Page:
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The INS Vikrant
The INS Vikrant|Photo credit: Wikipedia
Crime

Exclusive: 1200 Finger, Palm Prints Scanned For INS Vikrant Thief

The NIA and the Kerala police forensic department are on the hunt for the thief or thieves who stole critical hard disks

Rejimon Kuttapan

Rejimon Kuttapan

Forensic experts in Kerala police are scanning finger and palm prints of around 1200 people, including Central Industrial Security Force (CISF) officials, engineers and non-technical staff, to find the thief or thieves who stole hard disks, random access memory (RAM) and processor from the first Indigenous Aircraft Carrier (IAC) INS Vikrant, which is being built by Cochin Shipyard Limited in Kerala.

Designed by the Directorate of Naval Design of the Indian Navy, INS Vikrant is the first warship being constructed by Cochin Shipyard Limited. Many private and public firms are involved in the construction of the aircraft carrier.

Crucial Stage

The 2018-19 annual report of the Cochin Shipyard Limited, released in the first quarter of this year, says that the Indigenous Aircraft Carrier (IAC) project has progressed well and it is in a very critical phase of the project with equipment being energised and commissioned and the setting to work (STW) of various systems underway.

“During the latter part of this year (2019) and early next year we are targeting to achieve significant milestones on the project. Major efforts have been put in and I am happy to report that discussions are at advanced stages to conclude the contract for the final phase of the IAC project,” Madhu S Nair, the Chairman and Managing Director of the CSL, says.

Once the IAC gets operational, probably by 2021, India will join an elite group of countries like the US, Russia, China, England and France that build its own fight carriers.

The CSL report reveals that the project is undergoing a critical stage and hence, the theft is a matter of serious concern.

Four hard disks, random access memory (RAM) and processor were reportedly stolen after dismantling four computers which were installed in INS Vikrant.

Till now, the date and time of theft is unknown. However, according to reports, the theft had come to notice on September 13, when the vessel’s integrated platform management system (IPMS) was operated.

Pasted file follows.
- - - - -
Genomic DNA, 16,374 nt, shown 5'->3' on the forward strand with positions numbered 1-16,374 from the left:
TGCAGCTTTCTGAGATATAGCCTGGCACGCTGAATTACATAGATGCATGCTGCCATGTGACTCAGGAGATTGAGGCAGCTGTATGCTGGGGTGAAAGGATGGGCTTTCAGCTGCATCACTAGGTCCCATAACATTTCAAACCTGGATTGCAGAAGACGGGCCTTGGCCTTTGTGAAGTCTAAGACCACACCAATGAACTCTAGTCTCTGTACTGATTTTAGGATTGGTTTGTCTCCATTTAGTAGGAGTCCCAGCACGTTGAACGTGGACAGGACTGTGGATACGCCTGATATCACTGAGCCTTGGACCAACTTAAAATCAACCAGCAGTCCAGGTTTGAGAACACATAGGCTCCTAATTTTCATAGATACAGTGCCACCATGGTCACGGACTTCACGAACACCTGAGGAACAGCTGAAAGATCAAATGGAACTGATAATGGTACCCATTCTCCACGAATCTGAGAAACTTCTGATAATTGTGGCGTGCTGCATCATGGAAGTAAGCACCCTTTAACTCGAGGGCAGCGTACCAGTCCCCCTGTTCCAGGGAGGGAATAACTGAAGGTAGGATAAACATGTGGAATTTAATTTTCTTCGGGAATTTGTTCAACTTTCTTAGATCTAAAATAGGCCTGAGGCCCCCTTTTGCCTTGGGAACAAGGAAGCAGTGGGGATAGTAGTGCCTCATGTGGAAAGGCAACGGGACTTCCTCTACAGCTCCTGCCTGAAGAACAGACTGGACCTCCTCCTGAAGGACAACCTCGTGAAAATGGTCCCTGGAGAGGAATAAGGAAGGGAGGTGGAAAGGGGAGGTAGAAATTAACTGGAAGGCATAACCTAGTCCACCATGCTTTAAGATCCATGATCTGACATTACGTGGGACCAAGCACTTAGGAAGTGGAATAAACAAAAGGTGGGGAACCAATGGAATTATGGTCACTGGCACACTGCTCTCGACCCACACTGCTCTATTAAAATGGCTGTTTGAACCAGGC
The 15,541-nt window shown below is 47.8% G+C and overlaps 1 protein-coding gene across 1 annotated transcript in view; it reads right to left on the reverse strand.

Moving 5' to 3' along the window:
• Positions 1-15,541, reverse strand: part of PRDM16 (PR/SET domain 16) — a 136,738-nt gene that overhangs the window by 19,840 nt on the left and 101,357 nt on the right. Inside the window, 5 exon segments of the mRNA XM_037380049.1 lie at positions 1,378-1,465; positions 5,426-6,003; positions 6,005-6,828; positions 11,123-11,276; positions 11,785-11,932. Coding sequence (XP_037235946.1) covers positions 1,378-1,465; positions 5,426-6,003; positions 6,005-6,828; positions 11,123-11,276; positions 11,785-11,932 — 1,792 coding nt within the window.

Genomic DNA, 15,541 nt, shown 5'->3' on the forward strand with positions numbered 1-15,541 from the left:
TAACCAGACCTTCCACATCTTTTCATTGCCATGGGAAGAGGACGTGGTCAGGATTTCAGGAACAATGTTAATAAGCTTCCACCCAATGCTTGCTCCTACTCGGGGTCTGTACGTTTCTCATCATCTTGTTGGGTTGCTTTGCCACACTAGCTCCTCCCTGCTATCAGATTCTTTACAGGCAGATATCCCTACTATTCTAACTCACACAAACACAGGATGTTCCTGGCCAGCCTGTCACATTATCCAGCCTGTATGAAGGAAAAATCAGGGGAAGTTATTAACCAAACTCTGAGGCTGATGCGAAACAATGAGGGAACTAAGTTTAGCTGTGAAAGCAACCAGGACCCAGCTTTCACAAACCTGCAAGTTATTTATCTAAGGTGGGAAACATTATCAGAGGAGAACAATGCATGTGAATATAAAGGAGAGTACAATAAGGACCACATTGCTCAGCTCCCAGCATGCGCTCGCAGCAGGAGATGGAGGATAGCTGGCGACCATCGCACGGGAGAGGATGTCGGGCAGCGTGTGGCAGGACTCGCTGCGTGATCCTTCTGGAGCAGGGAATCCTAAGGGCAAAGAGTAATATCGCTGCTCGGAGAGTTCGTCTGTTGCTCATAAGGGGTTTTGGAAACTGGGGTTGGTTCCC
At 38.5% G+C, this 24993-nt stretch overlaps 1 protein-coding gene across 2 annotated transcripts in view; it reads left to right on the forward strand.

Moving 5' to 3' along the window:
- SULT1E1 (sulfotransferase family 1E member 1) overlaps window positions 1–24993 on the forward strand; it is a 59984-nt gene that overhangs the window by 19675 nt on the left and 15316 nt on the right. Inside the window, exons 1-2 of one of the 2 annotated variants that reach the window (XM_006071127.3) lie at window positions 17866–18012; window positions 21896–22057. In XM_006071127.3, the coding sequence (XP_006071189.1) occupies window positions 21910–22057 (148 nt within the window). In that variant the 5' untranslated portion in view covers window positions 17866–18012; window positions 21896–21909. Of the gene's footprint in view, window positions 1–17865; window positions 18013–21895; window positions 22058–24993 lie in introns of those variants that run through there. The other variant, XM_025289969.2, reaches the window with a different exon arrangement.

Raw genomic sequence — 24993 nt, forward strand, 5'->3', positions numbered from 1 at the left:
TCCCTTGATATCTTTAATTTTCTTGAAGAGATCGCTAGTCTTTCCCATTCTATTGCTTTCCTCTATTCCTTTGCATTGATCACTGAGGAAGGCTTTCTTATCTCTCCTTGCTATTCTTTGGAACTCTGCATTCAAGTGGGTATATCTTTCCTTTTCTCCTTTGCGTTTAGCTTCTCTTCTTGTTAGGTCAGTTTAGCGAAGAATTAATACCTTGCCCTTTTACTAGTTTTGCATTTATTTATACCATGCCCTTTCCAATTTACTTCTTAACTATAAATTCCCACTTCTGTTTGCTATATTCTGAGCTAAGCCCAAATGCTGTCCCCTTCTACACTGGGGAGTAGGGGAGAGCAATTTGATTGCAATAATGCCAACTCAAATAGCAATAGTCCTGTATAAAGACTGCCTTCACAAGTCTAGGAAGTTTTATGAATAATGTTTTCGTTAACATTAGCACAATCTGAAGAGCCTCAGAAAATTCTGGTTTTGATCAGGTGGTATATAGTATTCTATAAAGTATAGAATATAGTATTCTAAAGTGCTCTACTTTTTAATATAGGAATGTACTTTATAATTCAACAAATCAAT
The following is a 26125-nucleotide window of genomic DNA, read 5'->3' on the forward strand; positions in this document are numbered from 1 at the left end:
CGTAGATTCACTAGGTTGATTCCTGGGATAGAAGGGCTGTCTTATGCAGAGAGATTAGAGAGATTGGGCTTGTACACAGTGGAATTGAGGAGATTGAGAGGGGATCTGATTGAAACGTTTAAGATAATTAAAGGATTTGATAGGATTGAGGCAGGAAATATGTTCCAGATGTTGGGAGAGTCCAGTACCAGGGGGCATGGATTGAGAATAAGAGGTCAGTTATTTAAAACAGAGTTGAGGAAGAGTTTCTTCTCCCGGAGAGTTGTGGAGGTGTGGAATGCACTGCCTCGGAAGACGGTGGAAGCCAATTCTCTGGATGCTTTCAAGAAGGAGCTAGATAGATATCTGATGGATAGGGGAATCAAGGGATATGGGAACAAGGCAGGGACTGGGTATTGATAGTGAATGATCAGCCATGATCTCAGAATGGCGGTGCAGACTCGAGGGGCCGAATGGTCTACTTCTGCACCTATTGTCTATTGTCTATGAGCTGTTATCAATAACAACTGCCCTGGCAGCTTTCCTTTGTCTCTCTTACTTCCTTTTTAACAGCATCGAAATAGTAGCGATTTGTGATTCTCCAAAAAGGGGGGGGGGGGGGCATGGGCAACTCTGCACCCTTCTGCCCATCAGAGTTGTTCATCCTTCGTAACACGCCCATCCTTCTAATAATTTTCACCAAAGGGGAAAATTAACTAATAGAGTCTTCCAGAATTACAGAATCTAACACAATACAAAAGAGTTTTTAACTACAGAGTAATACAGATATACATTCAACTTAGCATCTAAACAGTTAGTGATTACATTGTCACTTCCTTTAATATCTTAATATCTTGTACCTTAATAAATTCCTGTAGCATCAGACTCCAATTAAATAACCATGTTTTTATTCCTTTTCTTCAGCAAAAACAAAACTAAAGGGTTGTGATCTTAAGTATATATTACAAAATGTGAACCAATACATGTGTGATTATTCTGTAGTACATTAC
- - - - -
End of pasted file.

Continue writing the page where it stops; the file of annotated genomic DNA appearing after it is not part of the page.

“It was faulty. And the processor, RAM and hard disk installed in the computer system were found to be stolen. Six RAMs of three computers were also missing. So were three processors of as many computers and three hard disks. The stolen devises are worth 2.10 lakh,” the report adds.

Following that, the CSL had lodged a complaint at South Kochi police station and the Kerala police had formed a Special Investigation Team to probe the case.

“Could Sink The Vessel”

“We have got 12 finger and palm prints from the crime scene. The thief or thieves have used screwdrivers to unlock the computer’s central processing unit. While we are scanning 1200 finger and palm prints to find the suspects, we have been told by National Investigation Agency (NIA) to scan some 2000 more finger and palm prints,” the official who requested anonymity, said.

According to the official, the stolen hard disks reportedly have sensitive data about the Integrated Platform Management System (IPMS).

“It is a computerised system used onboard ships to monitor the working and course of the vessel and to warn against safety risks. If the culprits can crack the system, then they can even sink the vessel,” the official added.

According to the CSL annual report, trials of part of IPMS (Integrated Platform Management System) were commenced.

A week after the Kerala police investigation, the NIA had taken over the case.

Meanwhile, there were reports that considering the gravity of the case, the NIA had re-registered the case by including sections of waging or attempting to wage war or abetting waging of war against the nation.

Waging & Abetting War

The report added that the NIA has included IPC Sections 121 (waging or attempting to wage war, or abetting waging of war against the nation), 121A (conspiracy to commit offences under IPC section 121), besides Sections 457 (trespassing to commit offence), 461 (dishonestly breaking open receptacle containing property) and 380 (theft) that was earlier charged by the Kerala police.

The agency has also included cyber terrorism charges under Section 66F of the Information Technology Act in the case.

The theft has happened even when special security attention was accorded to the Indigenous Aircraft Carrier (IAC).

According to the CSL report, all security systems and measures introduced and installed in the company were of international standards.

“Periodic joint survey was conducted by the CSL and CISF. Twenty-four hours waterfront patrolling in a dedicated speed boat with armed personnel and wireless surveillance (CCTV) system covering all critical locations and installations are in place,” the CSL report adds.

Till March 31, the CSL has got 175,676.28 lakhs from the operations of IAC project.